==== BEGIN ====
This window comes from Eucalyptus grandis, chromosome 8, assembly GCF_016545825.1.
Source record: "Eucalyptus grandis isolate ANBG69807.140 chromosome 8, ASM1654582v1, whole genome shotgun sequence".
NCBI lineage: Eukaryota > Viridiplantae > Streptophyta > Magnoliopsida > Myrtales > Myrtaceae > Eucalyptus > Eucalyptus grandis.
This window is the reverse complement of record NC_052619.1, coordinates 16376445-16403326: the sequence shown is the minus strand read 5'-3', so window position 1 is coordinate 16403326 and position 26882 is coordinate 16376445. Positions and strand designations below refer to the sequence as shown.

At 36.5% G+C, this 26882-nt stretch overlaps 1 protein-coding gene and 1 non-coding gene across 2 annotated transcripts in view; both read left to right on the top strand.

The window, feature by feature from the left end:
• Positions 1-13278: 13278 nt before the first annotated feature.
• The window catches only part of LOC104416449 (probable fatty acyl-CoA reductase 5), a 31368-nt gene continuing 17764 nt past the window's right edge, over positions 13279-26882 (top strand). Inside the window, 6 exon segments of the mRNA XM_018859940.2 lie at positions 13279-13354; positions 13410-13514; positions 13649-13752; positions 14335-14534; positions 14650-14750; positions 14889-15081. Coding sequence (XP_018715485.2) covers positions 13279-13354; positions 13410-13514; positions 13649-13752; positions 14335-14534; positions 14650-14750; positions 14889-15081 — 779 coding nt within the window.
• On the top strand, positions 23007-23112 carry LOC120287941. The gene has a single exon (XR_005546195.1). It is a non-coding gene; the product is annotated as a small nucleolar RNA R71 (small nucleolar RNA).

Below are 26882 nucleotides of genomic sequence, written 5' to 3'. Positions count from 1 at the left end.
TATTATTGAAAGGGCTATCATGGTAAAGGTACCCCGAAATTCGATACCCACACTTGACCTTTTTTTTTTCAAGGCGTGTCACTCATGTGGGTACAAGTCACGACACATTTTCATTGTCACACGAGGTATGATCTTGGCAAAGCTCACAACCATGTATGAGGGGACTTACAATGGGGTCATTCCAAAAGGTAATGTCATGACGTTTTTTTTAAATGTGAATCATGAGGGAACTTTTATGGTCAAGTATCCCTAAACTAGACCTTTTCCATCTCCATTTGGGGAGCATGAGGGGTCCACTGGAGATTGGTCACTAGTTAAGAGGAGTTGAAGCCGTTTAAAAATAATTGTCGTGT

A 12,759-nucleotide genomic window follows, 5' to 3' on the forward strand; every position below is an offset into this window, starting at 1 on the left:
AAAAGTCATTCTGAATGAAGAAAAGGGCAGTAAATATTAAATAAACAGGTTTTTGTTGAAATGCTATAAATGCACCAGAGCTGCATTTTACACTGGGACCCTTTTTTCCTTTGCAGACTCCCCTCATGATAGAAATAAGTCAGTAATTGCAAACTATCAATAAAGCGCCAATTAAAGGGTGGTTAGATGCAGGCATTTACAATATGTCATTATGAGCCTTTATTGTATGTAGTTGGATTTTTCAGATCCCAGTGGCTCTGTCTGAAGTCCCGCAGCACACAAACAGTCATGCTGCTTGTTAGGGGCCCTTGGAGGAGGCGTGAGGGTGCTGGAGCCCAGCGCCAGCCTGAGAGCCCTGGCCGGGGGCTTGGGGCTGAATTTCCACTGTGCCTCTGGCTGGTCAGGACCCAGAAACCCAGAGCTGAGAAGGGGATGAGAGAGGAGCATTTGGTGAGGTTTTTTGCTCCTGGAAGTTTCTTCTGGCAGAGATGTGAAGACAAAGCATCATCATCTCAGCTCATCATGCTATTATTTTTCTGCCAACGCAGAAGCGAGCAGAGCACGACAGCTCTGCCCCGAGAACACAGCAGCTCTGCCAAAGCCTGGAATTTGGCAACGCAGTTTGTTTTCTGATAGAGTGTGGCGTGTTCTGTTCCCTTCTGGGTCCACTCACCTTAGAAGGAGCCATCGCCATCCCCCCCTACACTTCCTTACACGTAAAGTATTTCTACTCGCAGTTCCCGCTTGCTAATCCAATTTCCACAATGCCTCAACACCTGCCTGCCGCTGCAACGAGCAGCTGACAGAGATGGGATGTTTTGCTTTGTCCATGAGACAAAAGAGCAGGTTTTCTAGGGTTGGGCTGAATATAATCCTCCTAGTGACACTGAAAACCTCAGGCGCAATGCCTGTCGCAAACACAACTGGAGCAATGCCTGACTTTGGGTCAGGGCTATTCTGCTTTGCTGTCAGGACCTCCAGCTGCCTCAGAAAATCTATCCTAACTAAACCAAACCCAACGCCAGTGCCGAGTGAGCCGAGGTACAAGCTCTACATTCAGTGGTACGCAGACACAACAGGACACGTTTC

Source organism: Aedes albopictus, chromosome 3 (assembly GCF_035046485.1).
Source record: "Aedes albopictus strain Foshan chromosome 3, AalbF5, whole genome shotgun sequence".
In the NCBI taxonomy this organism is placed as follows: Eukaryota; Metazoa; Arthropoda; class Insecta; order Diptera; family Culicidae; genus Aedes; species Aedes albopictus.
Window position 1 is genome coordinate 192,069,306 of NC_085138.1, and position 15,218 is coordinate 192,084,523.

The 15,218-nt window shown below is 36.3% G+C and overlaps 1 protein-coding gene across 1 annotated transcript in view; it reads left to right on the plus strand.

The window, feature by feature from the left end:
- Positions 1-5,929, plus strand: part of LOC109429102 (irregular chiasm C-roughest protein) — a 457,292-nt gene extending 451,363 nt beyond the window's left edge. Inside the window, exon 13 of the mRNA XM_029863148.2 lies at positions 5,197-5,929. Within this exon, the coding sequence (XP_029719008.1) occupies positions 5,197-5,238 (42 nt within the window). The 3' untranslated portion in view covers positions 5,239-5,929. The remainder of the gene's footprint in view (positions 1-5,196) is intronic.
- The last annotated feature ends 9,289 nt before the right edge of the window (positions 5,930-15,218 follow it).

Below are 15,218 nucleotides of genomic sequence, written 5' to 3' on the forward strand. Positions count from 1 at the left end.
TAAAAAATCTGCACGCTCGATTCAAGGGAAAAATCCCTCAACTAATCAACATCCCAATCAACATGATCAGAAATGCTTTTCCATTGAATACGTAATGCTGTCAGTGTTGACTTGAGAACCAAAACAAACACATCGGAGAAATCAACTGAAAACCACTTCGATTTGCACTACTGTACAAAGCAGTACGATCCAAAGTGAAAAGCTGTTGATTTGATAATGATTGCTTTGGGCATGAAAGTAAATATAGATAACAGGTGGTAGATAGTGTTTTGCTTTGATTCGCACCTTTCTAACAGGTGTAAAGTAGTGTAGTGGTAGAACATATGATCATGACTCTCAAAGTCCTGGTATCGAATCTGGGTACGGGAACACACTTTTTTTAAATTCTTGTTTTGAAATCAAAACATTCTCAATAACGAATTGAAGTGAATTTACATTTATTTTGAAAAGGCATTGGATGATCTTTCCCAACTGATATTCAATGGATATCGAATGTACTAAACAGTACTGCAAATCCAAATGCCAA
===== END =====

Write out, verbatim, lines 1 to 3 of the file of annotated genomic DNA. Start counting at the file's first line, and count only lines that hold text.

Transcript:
This window comes from Eucalyptus grandis, chromosome 8, assembly GCF_016545825.1.
Source record: "Eucalyptus grandis isolate ANBG69807.140 chromosome 8, ASM1654582v1, whole genome shotgun sequence".
NCBI lineage: Eukaryota > Viridiplantae > Streptophyta > Magnoliopsida > Myrtales > Myrtaceae > Eucalyptus > Eucalyptus grandis.